Move Well

Physical activity represents essential ingredients to improved health. Many people believe that because you can survive without physical activity, you can be healthy without it, or survive as long without it. Nothing could be further from the truth. If you're sedentary and don't feed your body, brain and mind with sufficient physical activity everyday, you are deficient, toxic and in a state of adaptive allostasis. To be blunt, you are sick and getting sicker. 

Outside of sleep, the human body and brain need almost constant physical movement. Movement is a necessary ingredient for the health of the neuromusculoskeletal system (nerves, muscles, tendons, ligaments, bones) and movement of this system is required to stimulate the brain to generate the neurological and hormonal nutrients required by the entire body, brain and mind. Movement is life, and ,movement deficiency results in deficient life. 

The most practical way to include sufficient physical activity is to incorporate it into daily activities, family time, work time and leisure time. As your you move towards activity sufficiency you will feel better, look better, have more energy, feel closer to the people you exercise with, begin to crave physical activity, and to the great surprise of many, begin to feel deprived without it! You will be more alive and experience more from life. 

DDPYoga

Dr Abbie offers affordable classes in Bridgetown, Manjimup and Greenbushes.

DDP YOGA is a revolutionary approach to fitness that combines the best of yoga positions, sports rehab therapy, old school calisthenics and dynamic resistance to give you a complete workout that requires NO RUNNING, NO JUMPING, and NO LIFTING.

Classes are designed to be suitable for most abilities, if you are willing to give it a go. The class is led at a medium level with modifications to make the workout easier or more challenging depending on your level of strength and fitness.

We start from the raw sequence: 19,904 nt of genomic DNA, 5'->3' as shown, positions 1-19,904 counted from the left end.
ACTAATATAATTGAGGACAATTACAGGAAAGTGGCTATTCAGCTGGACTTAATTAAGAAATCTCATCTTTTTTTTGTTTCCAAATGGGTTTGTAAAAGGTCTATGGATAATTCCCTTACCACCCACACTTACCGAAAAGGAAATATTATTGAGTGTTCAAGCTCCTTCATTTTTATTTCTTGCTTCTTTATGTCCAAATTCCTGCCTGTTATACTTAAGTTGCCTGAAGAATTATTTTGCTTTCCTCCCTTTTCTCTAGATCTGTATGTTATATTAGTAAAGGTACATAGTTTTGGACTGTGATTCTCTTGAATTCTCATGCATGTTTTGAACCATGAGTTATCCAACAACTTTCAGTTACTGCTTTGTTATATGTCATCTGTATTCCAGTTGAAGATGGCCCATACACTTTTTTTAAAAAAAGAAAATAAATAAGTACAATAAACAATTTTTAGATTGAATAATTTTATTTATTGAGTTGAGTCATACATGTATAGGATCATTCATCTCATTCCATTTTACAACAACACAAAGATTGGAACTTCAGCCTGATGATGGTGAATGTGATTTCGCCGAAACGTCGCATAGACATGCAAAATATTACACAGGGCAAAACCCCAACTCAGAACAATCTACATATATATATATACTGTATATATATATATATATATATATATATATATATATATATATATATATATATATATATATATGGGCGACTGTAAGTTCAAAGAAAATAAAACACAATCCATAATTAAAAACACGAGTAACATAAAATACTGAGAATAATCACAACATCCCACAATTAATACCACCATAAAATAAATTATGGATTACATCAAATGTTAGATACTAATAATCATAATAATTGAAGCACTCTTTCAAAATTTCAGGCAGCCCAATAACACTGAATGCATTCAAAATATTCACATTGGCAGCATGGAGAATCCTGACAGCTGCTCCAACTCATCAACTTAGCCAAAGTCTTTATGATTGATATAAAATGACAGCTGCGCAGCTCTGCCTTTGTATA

Classes are suitable for most people that are able to get up and down from the floor with no assistance. Classes are facilitated in a supportive and encouraging way, no yelling or loud music. You work at your own pace. Own your life. Tracking resources free on app.

Facebook page https://www.facebook.com/fetterfitnessandspinalhealth   (Click the Blue Diamond for direct link)

DVDs are available to borrow and trial.

Spinal Hygiene Exercises

These basic exercises are designed to restore and maintain range of motion, muscular strength and stamina, joint lubrication and nutrition, and proper posture. When these variables are restored and maintained healthy spinal neurology can also be restored and maintained. 

These exercises are aimed at countering the toxicity and deficiency created by the postural movement and patterns of domesticated unnatural human lives. They are aimed at providing the sufficiency and purity required to heal and prevent spinal degeneration.

 

YWTL's

These simple and quick exercises will help promote proper posture and can also help with shoulder Range of Motion, function and stability.

AHC - Anterior Head Carriage / Forward head Posture

These simple and quick exercises will help promote proper posture and can also help with shoulder Range of Motion, function and stability.

Full Body -  Range of Motion